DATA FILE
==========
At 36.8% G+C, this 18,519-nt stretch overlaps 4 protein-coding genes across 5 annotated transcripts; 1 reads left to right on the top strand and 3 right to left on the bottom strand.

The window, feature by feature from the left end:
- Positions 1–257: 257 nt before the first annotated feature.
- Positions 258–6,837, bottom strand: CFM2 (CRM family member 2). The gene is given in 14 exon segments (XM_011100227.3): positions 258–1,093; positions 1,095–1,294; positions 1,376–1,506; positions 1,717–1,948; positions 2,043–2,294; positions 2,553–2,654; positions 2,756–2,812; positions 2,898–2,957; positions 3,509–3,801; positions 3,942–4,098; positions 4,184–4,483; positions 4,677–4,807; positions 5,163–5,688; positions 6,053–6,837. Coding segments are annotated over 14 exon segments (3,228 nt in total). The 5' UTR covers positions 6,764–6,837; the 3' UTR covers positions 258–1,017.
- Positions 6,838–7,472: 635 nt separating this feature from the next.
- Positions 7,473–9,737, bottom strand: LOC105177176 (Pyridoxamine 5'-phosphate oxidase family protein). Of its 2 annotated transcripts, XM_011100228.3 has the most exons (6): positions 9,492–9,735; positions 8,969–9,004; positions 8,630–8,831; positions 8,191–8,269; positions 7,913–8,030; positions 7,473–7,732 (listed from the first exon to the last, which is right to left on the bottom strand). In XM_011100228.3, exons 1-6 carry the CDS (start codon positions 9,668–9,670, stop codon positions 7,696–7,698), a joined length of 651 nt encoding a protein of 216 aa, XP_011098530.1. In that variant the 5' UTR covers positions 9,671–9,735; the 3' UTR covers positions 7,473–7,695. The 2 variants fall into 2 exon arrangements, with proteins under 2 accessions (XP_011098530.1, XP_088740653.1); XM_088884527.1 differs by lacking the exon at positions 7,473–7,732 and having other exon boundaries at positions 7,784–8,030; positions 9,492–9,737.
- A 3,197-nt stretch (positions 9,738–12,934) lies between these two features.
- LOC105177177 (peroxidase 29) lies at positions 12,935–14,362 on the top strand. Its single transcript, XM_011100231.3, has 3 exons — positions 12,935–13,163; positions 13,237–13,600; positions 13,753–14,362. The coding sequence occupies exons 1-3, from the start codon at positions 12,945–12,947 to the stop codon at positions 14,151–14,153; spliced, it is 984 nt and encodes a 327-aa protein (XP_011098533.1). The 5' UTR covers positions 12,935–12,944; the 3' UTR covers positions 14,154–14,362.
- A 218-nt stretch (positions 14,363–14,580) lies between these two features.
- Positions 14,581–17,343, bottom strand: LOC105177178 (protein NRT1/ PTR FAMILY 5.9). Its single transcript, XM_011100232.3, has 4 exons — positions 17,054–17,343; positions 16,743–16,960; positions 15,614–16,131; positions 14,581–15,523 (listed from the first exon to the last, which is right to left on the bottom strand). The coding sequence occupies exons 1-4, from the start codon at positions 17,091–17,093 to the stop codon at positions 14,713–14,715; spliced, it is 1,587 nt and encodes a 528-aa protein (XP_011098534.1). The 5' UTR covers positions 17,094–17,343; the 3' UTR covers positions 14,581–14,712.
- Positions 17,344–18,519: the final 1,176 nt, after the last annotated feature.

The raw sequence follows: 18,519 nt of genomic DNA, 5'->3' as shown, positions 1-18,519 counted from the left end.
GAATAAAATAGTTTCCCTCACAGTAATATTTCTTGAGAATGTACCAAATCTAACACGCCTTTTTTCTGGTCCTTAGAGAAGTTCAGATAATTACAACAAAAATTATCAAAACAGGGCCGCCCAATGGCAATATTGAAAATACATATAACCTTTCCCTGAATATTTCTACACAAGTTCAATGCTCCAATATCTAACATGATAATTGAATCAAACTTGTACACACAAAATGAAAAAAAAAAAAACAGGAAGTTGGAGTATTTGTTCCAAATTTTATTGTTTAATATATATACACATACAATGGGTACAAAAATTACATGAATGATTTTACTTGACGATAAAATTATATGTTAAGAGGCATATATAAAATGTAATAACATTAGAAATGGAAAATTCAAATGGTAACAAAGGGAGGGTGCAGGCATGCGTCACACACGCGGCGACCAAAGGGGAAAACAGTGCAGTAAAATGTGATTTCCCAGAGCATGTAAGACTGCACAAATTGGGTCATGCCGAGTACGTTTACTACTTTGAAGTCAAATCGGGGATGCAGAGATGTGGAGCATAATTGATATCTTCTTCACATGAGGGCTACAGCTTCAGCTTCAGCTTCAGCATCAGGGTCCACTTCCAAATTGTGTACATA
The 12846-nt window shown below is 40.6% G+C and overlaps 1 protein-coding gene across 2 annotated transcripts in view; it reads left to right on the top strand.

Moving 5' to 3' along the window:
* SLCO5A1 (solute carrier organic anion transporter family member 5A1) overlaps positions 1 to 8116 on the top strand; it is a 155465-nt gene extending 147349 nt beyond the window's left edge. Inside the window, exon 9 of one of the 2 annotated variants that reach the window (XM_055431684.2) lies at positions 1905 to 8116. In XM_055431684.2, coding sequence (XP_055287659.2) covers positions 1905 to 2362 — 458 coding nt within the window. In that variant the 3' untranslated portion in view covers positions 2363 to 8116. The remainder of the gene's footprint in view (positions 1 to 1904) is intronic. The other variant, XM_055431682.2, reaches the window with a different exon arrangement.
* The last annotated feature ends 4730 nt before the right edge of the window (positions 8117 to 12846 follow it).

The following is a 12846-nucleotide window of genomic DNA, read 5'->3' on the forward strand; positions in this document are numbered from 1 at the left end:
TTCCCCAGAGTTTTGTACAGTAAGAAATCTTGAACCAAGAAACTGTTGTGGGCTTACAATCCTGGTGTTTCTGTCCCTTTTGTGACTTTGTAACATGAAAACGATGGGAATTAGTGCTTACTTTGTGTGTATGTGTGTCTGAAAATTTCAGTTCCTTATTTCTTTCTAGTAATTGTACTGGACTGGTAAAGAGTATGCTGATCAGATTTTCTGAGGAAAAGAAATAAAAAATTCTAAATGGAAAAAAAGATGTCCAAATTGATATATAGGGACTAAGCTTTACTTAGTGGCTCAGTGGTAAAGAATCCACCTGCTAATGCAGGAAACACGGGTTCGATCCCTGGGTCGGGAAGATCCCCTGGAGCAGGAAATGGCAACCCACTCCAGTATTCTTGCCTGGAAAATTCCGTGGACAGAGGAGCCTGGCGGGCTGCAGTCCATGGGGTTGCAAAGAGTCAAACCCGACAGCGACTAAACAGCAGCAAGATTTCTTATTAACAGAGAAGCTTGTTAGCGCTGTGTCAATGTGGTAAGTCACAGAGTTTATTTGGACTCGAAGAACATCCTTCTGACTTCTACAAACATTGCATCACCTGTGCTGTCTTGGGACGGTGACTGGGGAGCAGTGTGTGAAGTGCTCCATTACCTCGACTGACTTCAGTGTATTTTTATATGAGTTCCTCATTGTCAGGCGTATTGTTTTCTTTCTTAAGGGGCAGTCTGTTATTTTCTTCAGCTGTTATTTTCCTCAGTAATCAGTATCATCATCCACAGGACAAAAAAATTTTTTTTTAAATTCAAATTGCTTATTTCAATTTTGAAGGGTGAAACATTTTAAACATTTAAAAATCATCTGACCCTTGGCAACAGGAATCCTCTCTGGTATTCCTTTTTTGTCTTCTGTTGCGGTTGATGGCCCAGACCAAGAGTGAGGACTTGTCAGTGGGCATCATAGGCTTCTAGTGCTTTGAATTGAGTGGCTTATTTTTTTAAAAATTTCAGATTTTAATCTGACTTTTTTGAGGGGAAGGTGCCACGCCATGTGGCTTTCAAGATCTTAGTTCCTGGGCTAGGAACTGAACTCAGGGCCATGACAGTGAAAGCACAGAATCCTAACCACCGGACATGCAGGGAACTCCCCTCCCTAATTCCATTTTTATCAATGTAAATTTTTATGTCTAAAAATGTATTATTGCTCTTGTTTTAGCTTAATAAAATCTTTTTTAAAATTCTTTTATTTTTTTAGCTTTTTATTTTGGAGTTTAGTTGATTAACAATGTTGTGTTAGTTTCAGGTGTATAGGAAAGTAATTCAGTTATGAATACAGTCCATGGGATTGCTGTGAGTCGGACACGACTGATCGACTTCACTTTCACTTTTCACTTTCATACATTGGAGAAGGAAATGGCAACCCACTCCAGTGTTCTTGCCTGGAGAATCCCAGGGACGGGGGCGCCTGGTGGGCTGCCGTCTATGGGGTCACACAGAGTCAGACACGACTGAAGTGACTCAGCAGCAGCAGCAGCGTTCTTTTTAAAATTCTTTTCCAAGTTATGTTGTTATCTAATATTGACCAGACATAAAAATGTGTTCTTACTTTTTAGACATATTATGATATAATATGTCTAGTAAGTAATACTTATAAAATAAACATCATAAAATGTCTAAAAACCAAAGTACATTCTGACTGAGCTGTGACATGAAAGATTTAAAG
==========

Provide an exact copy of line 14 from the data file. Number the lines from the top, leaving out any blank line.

The 12846-nt window shown below is 40.6% G+C and overlaps 1 protein-coding gene across 2 annotated transcripts in view; it reads left to right on the top strand.